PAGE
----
by Leslie Scoopmire
“Everything happens for a reason. God never gives you more than you can handle.”
There it was again, yesterday and then again this morning, those trite phrases that feel like a poke in the eye with a sharp stick. I’ve heard it trotted out at hospital bedsides, at funerals, by well-meaning people, who awkwardly fumble for the two-tap pat on the hand as they address a person who is suffering, and as they try to make meaning of their suffering. Even though well-meaning, does this really help us understand and come to grips with what happens to us?
When my late mother-in-law was nearing her transition, the only thing that seemed to comfort her when they refused to increase the morphine was the “Hail, Mary.” As we waited for the ambulance to take her to the hospital, we sat with her in our laps, and kept repeating that prayer, over and over and over. When the ambulance came, I rode in the back with her and kept praying with her—and she was praying it, too– because if we stopped, she was in agony again. Regardless of her pain, though, that lovely old prayer was steeped into her very bones, and she would turn to me and wait to see if I would start again, and then she would pray it with me:
Hail Mary, full of grace: the Lord is with thee; blessed art thou amongst women, and blessed is the fruit of thy womb, Jesus. Holy Mary, Mother of God, pray for us sinners, now and at the hour of our death. Amen.
For hours we prayed that prayer, in the living room and in the back of the ambulance, and in the ER and in the hospital room to which she was admitted.
As a kid, I certainly never said such a prayer in any of the Protestant churches we attended as I grew up. It was only when I took my first teaching job in a parochial school in St. Louis that I learned that prayer, as hopeful person after hopeful person at that school pressed rosaries and scapulars into my hand in the hopes of my conversion. That never happened, but I did come away from those years with a love of the rosary, and of Mary, and of the prayer reminding us of the bold, audacious young girl who said “Yes!” to the impossible.
Years later, someone told me that I had spent two often-difficult years at that school just so I could learn that prayer just for that moment. “THAT was the reason you had to be at that school,” they told me.
I don’t know. Maybe. I know in that situation, it’s a rather innocuous comment. But it does make me wince when people suggest that God had a hand in some tragic situation for a “higher purpose.” I don’t think God arranges for people to have cancer, or experience the death of a loved one, just so they can learn something. Bad things don’t happen to us to test us. Frankly, sometimes the reason why something happens is based on human choices, which is a gift and a burden I believe that is inherent in our very natures, part of what makes us creatures in the image and likeness of God.
I think perhaps it’s more that we are meaning-makers as people. That’s one of the things that all the stories in scripture are really about: trying to make sense of why we are here, what our purpose is, and offering hypotheses for why things happen. Our freedom to act and create can lead to wondrous things—sonnets to sonatas, novels to Nobel prizes—but it can also lead to decisions to treat others as mere objects for our convenience, to cruelty, fear-mongering, and derision. Eventually, at the right time whenever that is, we can choose the path of healing, knowing that the pain like a scar will never completely fade, but can hopefully be borne. I know that, through grace and hope, often we are healed and led to new life after trauma. But I don’t think that’s the reason why these things happen, because I have also seen times when trauma has never revealed “a good side,” which reminds us that we shouldn’t be so sanguine in believing that terrible human choices don’t really matter. Some traumas leave scars upon us that never fade—a friend of mine told me tonight that with these kinds of experiences, “we can either transform them or we can transmit them onto someone else.” It may be that, down the road, the new person we have become after sorrow or loss will be able to use that time of trial to make sense of some new situation. I think it’s a way we heal and grow differently than we might get have, especially in compassion. But always, we carry these pains and sorrows with us, knowing the best we can do is be transformed by them. We can try to find the path toward light in the midst of darkness.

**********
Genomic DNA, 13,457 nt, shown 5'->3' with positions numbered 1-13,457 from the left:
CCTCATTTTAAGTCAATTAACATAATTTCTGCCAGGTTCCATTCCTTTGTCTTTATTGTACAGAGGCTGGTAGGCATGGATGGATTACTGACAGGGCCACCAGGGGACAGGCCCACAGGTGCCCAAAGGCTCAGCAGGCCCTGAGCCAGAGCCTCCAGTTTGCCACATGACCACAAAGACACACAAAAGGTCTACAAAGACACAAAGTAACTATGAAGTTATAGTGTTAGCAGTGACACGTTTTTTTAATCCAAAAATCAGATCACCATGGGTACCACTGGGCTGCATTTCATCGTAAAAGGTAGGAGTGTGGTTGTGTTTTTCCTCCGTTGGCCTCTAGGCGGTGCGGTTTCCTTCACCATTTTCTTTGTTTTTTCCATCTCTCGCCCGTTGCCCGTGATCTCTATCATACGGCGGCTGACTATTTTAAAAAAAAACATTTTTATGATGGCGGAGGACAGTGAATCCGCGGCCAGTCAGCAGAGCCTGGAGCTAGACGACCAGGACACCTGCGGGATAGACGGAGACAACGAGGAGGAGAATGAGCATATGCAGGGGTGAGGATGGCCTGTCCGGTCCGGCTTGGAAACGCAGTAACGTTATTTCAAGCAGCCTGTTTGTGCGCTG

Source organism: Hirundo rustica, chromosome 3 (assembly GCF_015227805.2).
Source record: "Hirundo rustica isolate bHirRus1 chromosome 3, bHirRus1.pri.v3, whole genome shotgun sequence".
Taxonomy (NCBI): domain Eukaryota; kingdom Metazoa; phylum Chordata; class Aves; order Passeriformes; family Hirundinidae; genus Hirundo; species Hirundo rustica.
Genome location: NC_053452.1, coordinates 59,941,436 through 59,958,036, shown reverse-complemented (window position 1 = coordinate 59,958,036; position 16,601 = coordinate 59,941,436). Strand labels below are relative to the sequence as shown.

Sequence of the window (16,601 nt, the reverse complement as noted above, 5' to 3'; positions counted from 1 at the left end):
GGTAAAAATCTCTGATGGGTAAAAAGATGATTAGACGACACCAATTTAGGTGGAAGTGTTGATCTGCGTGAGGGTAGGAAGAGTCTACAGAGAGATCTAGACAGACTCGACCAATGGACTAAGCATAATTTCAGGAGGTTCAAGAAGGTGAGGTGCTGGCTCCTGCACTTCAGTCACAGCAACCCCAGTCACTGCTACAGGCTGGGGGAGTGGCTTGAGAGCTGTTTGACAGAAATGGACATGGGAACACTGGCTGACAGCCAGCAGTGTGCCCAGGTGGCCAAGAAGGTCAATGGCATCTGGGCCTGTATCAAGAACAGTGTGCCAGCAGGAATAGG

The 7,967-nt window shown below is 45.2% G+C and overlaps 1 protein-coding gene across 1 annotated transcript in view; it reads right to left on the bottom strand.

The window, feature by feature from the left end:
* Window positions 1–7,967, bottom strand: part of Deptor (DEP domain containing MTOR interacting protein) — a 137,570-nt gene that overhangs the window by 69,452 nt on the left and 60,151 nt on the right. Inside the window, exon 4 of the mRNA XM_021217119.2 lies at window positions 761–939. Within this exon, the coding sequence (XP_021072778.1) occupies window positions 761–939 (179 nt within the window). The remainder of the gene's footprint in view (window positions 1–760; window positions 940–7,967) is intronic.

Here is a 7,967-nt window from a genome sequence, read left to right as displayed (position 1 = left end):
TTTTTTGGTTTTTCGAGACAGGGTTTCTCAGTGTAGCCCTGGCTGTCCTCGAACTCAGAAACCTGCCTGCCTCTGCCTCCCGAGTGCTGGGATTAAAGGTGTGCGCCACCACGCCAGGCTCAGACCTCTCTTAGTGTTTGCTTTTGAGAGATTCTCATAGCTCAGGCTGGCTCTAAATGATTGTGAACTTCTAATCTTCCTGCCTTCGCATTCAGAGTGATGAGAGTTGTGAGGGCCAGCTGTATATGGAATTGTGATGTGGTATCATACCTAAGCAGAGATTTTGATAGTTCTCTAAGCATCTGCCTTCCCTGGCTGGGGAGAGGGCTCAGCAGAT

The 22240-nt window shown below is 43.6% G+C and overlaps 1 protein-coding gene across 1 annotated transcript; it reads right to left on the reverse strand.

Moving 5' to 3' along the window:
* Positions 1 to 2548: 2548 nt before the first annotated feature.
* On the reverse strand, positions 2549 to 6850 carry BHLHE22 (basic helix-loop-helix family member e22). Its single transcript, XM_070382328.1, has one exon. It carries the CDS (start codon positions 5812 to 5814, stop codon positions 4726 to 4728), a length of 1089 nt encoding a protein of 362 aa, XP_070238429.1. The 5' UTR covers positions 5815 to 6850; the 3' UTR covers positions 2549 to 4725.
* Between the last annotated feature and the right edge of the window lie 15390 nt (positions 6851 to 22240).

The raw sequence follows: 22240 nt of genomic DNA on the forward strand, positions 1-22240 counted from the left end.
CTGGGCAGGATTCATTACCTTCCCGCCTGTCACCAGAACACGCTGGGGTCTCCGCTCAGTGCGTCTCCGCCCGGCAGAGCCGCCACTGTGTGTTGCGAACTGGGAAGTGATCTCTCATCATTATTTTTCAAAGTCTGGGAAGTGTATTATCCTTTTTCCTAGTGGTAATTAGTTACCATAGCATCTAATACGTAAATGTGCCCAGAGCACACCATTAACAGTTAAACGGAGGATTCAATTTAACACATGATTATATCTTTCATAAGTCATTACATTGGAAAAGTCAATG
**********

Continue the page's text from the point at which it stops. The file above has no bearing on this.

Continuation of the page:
When we are honest with ourselves, we know that sometimes bad things happen, and there is no reason. We live in the midst of uncertainty at times. It can be hard. Nonetheless, we get through it knowing that we are never alone. Through the darkest valley, we hold the hand of a Savior who walks alongside me in times of joy as well as times of sorrow. A Good Shepherd who, in times of darkness, encourages us to dare to hope, and we are inspired by knowing that the Son of God, God Incarnate, Light from Light, himself has walked in our footsteps and has literally shared in all the joys and pain that comes with the beauty and the trials of being human. When bad things happen, we do have that assurance- that God is with us, even to the end of what we think we can bear and beyond. That’s the most comforting reason in the world.
Leslie Scoopmire is a retired teacher and postulant for the priesthood in the Diocese of Missouri. She attends Eden Theological Seminary in Webster Groves, MO. She is seminarian-intern at Church of the Good Shepherd , Town and Country, Missouri, in the Diocese of Missouri, and tweets daily prayers and news of note @Scoopexplainsit. Her blog is Abiding in Hope.
Image: by Leslie Scoopmire “Toward the Light”